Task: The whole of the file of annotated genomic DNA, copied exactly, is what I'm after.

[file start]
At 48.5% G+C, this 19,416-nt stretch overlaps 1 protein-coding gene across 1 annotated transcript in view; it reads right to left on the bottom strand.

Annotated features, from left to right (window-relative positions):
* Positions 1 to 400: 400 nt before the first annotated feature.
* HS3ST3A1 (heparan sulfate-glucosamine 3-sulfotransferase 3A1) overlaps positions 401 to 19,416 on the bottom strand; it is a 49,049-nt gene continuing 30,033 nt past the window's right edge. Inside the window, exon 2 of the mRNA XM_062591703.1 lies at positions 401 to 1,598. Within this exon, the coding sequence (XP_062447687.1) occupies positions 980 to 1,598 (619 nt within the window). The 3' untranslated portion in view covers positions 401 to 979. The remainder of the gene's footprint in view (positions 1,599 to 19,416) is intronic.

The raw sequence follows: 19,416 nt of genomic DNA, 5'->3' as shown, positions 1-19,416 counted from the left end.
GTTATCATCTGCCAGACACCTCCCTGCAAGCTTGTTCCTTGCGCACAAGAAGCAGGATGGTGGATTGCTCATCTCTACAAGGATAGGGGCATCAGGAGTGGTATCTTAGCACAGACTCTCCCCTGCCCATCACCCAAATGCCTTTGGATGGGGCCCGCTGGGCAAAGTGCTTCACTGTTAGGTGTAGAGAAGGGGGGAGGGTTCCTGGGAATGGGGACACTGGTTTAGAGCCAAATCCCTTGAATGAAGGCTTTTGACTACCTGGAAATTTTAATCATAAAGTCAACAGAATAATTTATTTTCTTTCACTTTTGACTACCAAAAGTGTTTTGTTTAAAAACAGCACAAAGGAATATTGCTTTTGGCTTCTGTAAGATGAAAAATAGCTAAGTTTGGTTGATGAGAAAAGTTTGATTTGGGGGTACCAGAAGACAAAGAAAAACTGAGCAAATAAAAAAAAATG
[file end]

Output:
At 48.5% G+C, this 19,416-nt stretch overlaps 1 protein-coding gene across 1 annotated transcript in view; it reads right to left on the bottom strand.

Annotated features, from left to right (window-relative positions):
* Positions 1 to 400: 400 nt before the first annotated feature.
* HS3ST3A1 (heparan sulfate-glucosamine 3-sulfotransferase 3A1) overlaps positions 401 to 19,416 on the bottom strand; it is a 49,049-nt gene continuing 30,033 nt past the window's right edge. Inside the window, exon 2 of the mRNA XM_062591703.1 lies at positions 401 to 1,598. Within this exon, the coding sequence (XP_062447687.1) occupies positions 980 to 1,598 (619 nt within the window). The 3' untranslated portion in view covers positions 401 to 979. The remainder of the gene's footprint in view (positions 1,599 to 19,416) is intronic.

The raw sequence follows: 19,416 nt of genomic DNA, 5'->3' as shown, positions 1-19,416 counted from the left end.
GTTATCATCTGCCAGACACCTCCCTGCAAGCTTGTTCCTTGCGCACAAGAAGCAGGATGGTGGATTGCTCATCTCTACAAGGATAGGGGCATCAGGAGTGGTATCTTAGCACAGACTCTCCCCTGCCCATCACCCAAATGCCTTTGGATGGGGCCCGCTGGGCAAAGTGCTTCACTGTTAGGTGTAGAGAAGGGGGGAGGGTTCCTGGGAATGGGGACACTGGTTTAGAGCCAAATCCCTTGAATGAAGGCTTTTGACTACCTGGAAATTTTAATCATAAAGTCAACAGAATAATTTATTTTCTTTCACTTTTGACTACCAAAAGTGTTTTGTTTAAAAACAGCACAAAGGAATATTGCTTTTGGCTTCTGTAAGATGAAAAATAGCTAAGTTTGGTTGATGAGAAAAGTTTGATTTGGGGGTACCAGAAGACAAAGAAAAACTGAGCAAATAAAAAAAAATG